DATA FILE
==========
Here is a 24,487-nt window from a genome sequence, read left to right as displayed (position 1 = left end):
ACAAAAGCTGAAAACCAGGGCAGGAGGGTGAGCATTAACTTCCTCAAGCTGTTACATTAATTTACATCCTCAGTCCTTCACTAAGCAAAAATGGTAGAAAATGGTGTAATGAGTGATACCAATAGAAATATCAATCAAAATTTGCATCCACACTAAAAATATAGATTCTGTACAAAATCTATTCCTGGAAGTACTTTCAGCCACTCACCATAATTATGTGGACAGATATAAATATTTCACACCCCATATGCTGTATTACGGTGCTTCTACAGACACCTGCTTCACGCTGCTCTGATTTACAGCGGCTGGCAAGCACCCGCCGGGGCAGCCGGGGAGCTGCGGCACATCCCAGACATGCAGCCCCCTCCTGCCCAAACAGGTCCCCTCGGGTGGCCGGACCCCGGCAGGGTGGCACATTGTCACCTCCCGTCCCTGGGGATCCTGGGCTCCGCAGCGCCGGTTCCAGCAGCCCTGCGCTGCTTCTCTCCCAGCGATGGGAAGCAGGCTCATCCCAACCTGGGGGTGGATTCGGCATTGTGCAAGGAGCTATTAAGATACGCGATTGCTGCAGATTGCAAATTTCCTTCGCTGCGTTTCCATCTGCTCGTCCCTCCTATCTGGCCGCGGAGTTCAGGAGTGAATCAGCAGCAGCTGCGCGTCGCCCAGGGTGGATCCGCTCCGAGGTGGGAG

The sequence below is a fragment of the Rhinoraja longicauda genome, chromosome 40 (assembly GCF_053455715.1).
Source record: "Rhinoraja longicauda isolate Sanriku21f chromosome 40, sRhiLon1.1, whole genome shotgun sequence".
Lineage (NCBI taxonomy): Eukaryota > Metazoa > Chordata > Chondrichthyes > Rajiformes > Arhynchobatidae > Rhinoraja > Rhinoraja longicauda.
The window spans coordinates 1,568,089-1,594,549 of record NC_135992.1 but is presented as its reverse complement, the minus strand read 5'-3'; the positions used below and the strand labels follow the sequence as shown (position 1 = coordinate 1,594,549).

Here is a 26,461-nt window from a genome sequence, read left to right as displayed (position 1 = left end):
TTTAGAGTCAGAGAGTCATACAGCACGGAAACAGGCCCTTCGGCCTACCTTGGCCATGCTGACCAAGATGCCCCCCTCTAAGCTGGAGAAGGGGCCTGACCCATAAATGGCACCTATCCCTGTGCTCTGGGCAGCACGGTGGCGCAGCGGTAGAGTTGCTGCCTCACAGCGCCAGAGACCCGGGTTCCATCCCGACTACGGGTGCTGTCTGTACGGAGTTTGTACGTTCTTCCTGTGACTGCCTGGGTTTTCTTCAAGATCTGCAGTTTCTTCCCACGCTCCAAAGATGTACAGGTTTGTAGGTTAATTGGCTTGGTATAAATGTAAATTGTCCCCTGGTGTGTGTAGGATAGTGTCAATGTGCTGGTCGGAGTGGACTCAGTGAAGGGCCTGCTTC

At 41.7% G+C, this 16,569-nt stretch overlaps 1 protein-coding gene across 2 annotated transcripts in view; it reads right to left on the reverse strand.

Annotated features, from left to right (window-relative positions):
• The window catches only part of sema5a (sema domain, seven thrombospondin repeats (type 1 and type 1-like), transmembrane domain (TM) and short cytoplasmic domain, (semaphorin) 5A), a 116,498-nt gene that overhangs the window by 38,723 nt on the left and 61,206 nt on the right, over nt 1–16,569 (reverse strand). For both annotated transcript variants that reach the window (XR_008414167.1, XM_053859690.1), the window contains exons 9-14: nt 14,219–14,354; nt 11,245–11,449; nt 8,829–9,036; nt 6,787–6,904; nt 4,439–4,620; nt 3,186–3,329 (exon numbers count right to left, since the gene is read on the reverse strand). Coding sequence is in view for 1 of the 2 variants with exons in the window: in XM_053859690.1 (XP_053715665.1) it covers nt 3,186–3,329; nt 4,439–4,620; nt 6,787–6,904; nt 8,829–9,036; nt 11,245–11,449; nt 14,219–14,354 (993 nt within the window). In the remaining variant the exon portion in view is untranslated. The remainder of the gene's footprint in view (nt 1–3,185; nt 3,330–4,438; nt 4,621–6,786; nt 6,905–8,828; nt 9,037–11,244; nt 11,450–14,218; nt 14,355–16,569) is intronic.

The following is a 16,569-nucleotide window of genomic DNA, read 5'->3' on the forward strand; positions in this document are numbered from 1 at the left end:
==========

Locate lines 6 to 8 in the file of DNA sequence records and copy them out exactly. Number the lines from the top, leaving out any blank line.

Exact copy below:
The window spans coordinates 1,568,089-1,594,549 of record NC_135992.1 but is presented as its reverse complement, the minus strand read 5'-3'; the positions used below and the strand labels follow the sequence as shown (position 1 = coordinate 1,594,549).

Here is a 26,461-nt window from a genome sequence, read left to right as displayed (position 1 = left end):
TTTAGAGTCAGAGAGTCATACAGCACGGAAACAGGCCCTTCGGCCTACCTTGGCCATGCTGACCAAGATGCCCCCCTCTAAGCTGGAGAAGGGGCCTGACCCATAAATGGCACCTATCCCTGTGCTCTGGGCAGCACGGTGGCGCAGCGGTAGAGTTGCTGCCTCACAGCGCCAGAGACCCGGGTTCCATCCCGACTACGGGTGCTGTCTGTACGGAGTTTGTACGTTCTTCCTGTGACTGCCTGGGTTTTCTTCAAGATCTGCAGTTTCTTCCCACGCTCCAAAGATGTACAGGTTTGTAGGTTAATTGGCTTGGTATAAATGTAAATTGTCCCCTGGTGTGTGTAGGATAGTGTCAATGTGCTGGTCGGAGTGGACTCAGTGAAGGGCCTGCTTC